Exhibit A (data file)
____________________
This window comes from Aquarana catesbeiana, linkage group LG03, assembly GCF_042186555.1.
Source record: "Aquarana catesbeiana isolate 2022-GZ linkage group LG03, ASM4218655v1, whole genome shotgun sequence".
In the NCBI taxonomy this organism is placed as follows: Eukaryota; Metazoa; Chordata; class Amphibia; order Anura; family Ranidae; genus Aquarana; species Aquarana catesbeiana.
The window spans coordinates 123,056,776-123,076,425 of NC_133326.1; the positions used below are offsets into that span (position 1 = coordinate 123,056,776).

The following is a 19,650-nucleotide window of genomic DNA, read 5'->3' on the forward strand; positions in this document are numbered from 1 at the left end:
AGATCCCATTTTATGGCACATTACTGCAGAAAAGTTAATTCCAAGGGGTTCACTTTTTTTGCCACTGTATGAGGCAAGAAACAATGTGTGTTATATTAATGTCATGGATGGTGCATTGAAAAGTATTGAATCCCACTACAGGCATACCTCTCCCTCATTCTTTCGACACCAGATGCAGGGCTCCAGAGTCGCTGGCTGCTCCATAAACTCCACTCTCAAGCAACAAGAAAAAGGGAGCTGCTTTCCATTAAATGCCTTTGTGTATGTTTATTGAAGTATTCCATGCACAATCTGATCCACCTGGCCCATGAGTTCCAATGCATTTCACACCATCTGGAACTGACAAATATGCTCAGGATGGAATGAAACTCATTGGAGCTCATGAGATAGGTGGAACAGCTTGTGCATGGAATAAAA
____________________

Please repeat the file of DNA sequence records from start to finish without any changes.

This window comes from Aquarana catesbeiana, linkage group LG03, assembly GCF_042186555.1.
Source record: "Aquarana catesbeiana isolate 2022-GZ linkage group LG03, ASM4218655v1, whole genome shotgun sequence".
In the NCBI taxonomy this organism is placed as follows: Eukaryota; Metazoa; Chordata; class Amphibia; order Anura; family Ranidae; genus Aquarana; species Aquarana catesbeiana.
The window spans coordinates 123,056,776-123,076,425 of NC_133326.1; the positions used below are offsets into that span (position 1 = coordinate 123,056,776).

The following is a 19,650-nucleotide window of genomic DNA, read 5'->3' on the forward strand; positions in this document are numbered from 1 at the left end:
AGATCCCATTTTATGGCACATTACTGCAGAAAAGTTAATTCCAAGGGGTTCACTTTTTTTGCCACTGTATGAGGCAAGAAACAATGTGTGTTATATTAATGTCATGGATGGTGCATTGAAAAGTATTGAATCCCACTACAGGCATACCTCTCCCTCATTCTTTCGACACCAGATGCAGGGCTCCAGAGTCGCTGGCTGCTCCATAAACTCCACTCTCAAGCAACAAGAAAAAGGGAGCTGCTTTCCATTAAATGCCTTTGTGTATGTTTATTGAAGTATTCCATGCACAATCTGATCCACCTGGCCCATGAGTTCCAATGCATTTCACACCATCTGGAACTGACAAATATGCTCAGGATGGAATGAAACTCATTGGAGCTCATGAGATAGGTGGAACAGCTTGTGCATGGAATAAAA